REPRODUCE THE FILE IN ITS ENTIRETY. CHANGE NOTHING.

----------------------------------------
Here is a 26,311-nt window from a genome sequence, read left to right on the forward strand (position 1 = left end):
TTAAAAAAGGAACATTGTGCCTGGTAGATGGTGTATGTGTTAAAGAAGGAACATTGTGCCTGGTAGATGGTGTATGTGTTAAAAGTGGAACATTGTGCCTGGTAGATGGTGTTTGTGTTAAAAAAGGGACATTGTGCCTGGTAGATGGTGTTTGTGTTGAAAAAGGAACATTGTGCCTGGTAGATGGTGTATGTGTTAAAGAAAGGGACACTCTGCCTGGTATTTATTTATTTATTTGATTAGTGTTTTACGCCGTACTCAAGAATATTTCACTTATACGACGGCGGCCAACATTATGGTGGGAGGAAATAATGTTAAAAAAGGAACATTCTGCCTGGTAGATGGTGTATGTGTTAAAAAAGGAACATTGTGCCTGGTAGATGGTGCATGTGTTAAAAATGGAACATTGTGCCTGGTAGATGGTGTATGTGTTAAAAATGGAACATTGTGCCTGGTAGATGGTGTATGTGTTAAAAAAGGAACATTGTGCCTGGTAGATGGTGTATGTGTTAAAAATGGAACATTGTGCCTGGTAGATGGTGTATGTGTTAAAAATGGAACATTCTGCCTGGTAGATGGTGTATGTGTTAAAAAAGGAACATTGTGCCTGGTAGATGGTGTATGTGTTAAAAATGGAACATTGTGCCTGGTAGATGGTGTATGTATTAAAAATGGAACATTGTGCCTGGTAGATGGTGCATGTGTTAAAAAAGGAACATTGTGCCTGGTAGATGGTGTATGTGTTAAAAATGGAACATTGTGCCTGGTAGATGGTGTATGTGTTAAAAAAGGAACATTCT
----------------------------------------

Here is a 26,311-nt window from a genome sequence, read left to right on the forward strand (position 1 = left end):
TTAAAAAAGGAACATTGTGCCTGGTAGATGGTGTATGTGTTAAAGAAGGAACATTGTGCCTGGTAGATGGTGTATGTGTTAAAAGTGGAACATTGTGCCTGGTAGATGGTGTTTGTGTTAAAAAAGGGACATTGTGCCTGGTAGATGGTGTTTGTGTTGAAAAAGGAACATTGTGCCTGGTAGATGGTGTATGTGTTAAAGAAAGGGACACTCTGCCTGGTATTTATTTATTTATTTGATTAGTGTTTTACGCCGTACTCAAGAATATTTCACTTATACGACGGCGGCCAACATTATGGTGGGAGGAAATAATGTTAAAAAAGGAACATTCTGCCTGGTAGATGGTGTATGTGTTAAAAAAGGAACATTGTGCCTGGTAGATGGTGCATGTGTTAAAAATGGAACATTGTGCCTGGTAGATGGTGTATGTGTTAAAAATGGAACATTGTGCCTGGTAGATGGTGTATGTGTTAAAAAAGGAACATTGTGCCTGGTAGATGGTGTATGTGTTAAAAATGGAACATTGTGCCTGGTAGATGGTGTATGTGTTAAAAATGGAACATTCTGCCTGGTAGATGGTGTATGTGTTAAAAAAGGAACATTGTGCCTGGTAGATGGTGTATGTGTTAAAAATGGAACATTGTGCCTGGTAGATGGTGTATGTATTAAAAATGGAACATTGTGCCTGGTAGATGGTGCATGTGTTAAAAAAGGAACATTGTGCCTGGTAGATGGTGTATGTGTTAAAAATGGAACATTGTGCCTGGTAGATGGTGTATGTGTTAAAAAAGGAACATTCT